back on schedule by the end of December 1999. As of January 2000, the
airframe shell deliveries were on schedule, but deliveries of the engine and
wing actuators had fallen further behind schedule (see table 2).

Table 2: Status of JASSM Sub-component Deliveries

                         Deliveries behind
 Sub-component           schedule              Deliveries behinds schedule
                                               January 2000
                         October 1999
 Engine                  2                     3
 Airframe shell          6                     0
 Wing deployment
 actuator                13                    23

Program officials were not definite about when deliveries of the other
sub-components would be back on schedule, but they stated that they expected
this to happen within a few months. Final assembly of developmental missiles
will continue to be delayed until these components are delivered.

The most recent schedule delay increased JASSM development costs by $38.2
million and production costs by $51.9 million. According to program
officials, development costs increased because of the additional 10 months
of development effort and the increased contractor personnel needed for
additional design work and test management. More than two-thirds of the
$51.9-million production cost increase−$36 million−resulted from
a negotiated increase in the price of the missiles in the first five
production lots because the government would not exercise the first
production option as originally scheduled. The contractor and the government
have agreed to a 4.99-percent price increase to the fixed price of the first
five lots plus the cost of extending the schedule for 10 months, for a total
of about
$36 million. The remaining $15.9 million production cost increase was due to
DOD revising inflation indexes and reducing the quantities of missiles
purchased.4 According to the Air Force, reductions or additions to
quantities in the first five lots will raise the unit cost of each missile
in those lots.

Significant Risks Remain

Although the Air Force employed acquisition reforms to accelerate JASSM
development and contain program costs within established guidelines, the
program is still vulnerable to significant cost increases and schedule
delays because the missile's design has not yet been stabilized. Further,
the missile production prices within the JASSM contract are based on a
specific production starting date but without adequate assurance that the
missile will be ready for production by that date. Our examinations of best
practices by commercial firms have shown that the risk of cost increases and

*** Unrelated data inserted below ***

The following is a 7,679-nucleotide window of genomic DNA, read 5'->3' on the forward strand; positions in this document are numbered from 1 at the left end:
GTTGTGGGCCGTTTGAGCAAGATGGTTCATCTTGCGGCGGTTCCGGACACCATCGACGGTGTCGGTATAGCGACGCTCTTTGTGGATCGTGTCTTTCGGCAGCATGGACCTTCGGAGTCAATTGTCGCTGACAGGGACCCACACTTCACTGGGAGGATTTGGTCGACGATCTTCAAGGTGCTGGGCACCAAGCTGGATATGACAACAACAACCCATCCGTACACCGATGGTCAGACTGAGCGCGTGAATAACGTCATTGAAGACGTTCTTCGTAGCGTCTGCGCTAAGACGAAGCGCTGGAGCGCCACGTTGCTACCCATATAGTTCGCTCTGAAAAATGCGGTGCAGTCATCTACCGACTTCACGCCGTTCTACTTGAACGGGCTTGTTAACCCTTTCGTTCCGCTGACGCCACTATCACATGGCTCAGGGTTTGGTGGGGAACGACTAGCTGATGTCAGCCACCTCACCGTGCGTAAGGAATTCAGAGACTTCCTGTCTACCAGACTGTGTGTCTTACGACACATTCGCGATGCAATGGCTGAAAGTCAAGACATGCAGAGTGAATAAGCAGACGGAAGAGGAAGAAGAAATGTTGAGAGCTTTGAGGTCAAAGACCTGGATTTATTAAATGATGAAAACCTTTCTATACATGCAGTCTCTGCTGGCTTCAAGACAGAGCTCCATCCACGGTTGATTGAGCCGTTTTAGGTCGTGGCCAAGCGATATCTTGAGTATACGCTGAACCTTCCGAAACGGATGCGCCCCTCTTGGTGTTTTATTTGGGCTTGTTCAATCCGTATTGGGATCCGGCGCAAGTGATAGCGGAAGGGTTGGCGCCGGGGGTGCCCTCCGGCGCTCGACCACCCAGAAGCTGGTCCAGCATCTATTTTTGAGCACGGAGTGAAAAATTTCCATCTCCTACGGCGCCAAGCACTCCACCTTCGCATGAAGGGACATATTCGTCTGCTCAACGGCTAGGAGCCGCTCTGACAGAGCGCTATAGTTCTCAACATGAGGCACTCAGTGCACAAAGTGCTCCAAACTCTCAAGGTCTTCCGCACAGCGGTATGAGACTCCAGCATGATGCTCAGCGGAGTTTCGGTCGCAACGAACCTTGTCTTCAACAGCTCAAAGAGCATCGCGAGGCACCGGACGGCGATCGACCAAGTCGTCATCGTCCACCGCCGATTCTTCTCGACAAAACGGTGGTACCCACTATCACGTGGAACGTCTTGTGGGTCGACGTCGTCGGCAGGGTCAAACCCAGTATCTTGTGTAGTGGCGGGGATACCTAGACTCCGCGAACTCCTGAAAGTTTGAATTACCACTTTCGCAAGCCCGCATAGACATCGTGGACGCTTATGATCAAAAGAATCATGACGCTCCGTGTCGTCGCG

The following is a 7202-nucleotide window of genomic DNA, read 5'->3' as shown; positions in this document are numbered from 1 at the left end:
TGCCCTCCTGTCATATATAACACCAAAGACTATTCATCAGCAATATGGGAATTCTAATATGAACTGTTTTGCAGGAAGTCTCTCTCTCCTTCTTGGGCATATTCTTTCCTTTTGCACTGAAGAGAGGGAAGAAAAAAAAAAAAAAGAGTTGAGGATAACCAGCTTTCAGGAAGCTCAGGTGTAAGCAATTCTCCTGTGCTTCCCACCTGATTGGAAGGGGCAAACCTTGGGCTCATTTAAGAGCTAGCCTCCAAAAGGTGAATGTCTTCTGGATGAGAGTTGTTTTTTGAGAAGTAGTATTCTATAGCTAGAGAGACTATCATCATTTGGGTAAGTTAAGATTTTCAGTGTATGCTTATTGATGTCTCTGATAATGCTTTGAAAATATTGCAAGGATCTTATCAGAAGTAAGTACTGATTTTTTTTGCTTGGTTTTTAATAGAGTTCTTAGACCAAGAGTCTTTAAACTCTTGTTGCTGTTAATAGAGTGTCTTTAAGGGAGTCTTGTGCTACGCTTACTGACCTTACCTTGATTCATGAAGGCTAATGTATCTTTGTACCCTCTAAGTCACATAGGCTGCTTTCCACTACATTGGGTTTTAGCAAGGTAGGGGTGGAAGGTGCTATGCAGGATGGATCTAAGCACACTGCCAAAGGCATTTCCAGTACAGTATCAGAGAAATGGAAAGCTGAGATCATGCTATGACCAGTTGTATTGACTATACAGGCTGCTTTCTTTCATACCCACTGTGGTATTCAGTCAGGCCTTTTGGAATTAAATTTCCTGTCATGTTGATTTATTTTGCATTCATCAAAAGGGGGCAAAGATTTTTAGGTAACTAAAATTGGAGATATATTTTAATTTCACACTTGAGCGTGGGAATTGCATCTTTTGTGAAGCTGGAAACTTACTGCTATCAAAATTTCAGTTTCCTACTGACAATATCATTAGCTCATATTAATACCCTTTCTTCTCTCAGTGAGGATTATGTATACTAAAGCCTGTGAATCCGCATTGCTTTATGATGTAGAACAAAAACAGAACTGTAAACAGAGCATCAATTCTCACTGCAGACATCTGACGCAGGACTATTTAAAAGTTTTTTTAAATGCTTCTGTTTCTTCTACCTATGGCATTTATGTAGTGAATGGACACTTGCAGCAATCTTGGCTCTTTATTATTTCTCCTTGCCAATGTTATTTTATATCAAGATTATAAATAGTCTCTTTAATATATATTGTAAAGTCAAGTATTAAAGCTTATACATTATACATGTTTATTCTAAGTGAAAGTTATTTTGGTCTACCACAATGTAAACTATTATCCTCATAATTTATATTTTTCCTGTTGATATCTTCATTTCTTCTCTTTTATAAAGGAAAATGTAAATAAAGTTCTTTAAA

schedule delays is reduced significantly if production decisions are linked
to having mature technology, stable designs, and proven manufacturing
capabilities rather than to specific points in time.

The Air Force has implemented a streamlined acquisition strategy that
incorporates reforms intended to reduce time spent designing a weapon system
by eliminating unneeded military standards and specifications, relying on
mature technologies, and limiting changes in performance requirements. As a
result, the current 78-month development time frame for the JASSM program
represents a substantial reduction from the historical average of 118 months
for other programs.

In contrast to many acquisition programs that have required advances in
technology to meet performance requirements, the JASSM program's goal was to
use a derivative of an existing missile design with proven technologies
rather than new technologies. The initial program definition phase was
intended to verify the capability of the design to meet performance
requirements, trade off performance requirements for cost, and develop
manufacturing processes to build the missile in a cost-efficient manner.

By the end of the program definition phase, the government required
competing contractors to be ready to build the system for development and
operational testing. Several major reform initiatives helped contractors
focus their efforts. For example, in keeping with acquisition reforms that
stress greater government/private sector coordination and less direct
government oversight, the Air Force considered the winning contractor
responsible for missile design, developmental testing and evaluation, and
tracking design changes. Instead of assuming its traditional oversight role,
which usually involves requirements that contractors submit large quantities
of data, the government reduced the amount of data required and established
teams of government and contractor personnel to resolve problems jointly.
According to program officials, these teams have proven adept at maintaining
JASSM development on schedule because they have worked to prevent addition
of requirements that could drive changes to the missile's design.

JASSM was also designated as one of the first programs to use the concept of
cost as an independent variable. The concept gives contractors the